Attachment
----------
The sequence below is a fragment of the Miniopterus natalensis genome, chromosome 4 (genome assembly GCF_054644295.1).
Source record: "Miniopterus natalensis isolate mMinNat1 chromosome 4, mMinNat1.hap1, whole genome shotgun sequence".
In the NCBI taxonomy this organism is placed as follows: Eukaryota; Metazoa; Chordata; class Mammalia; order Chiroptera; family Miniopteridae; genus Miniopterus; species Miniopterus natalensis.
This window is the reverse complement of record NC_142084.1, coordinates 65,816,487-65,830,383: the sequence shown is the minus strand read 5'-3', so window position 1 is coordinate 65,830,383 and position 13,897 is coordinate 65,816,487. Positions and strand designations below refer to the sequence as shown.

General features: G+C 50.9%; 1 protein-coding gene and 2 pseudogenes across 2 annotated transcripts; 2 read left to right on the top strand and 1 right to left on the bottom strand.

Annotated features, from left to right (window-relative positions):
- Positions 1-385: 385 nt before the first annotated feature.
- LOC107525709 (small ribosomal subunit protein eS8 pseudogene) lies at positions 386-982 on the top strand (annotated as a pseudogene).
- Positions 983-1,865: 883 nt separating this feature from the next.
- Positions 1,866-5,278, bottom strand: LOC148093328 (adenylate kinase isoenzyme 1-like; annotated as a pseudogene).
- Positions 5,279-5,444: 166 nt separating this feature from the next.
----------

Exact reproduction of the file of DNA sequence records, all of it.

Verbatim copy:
The sequence below is a fragment of the Miniopterus natalensis genome, chromosome 4 (genome assembly GCF_054644295.1).
Source record: "Miniopterus natalensis isolate mMinNat1 chromosome 4, mMinNat1.hap1, whole genome shotgun sequence".
In the NCBI taxonomy this organism is placed as follows: Eukaryota; Metazoa; Chordata; class Mammalia; order Chiroptera; family Miniopteridae; genus Miniopterus; species Miniopterus natalensis.
This window is the reverse complement of record NC_142084.1, coordinates 65,816,487-65,830,383: the sequence shown is the minus strand read 5'-3', so window position 1 is coordinate 65,830,383 and position 13,897 is coordinate 65,816,487. Positions and strand designations below refer to the sequence as shown.

General features: G+C 50.9%; 1 protein-coding gene and 2 pseudogenes across 2 annotated transcripts; 2 read left to right on the top strand and 1 right to left on the bottom strand.

Annotated features, from left to right (window-relative positions):
- Positions 1-385: 385 nt before the first annotated feature.
- LOC107525709 (small ribosomal subunit protein eS8 pseudogene) lies at positions 386-982 on the top strand (annotated as a pseudogene).
- Positions 983-1,865: 883 nt separating this feature from the next.
- Positions 1,866-5,278, bottom strand: LOC148093328 (adenylate kinase isoenzyme 1-like; annotated as a pseudogene).
- Positions 5,279-5,444: 166 nt separating this feature from the next.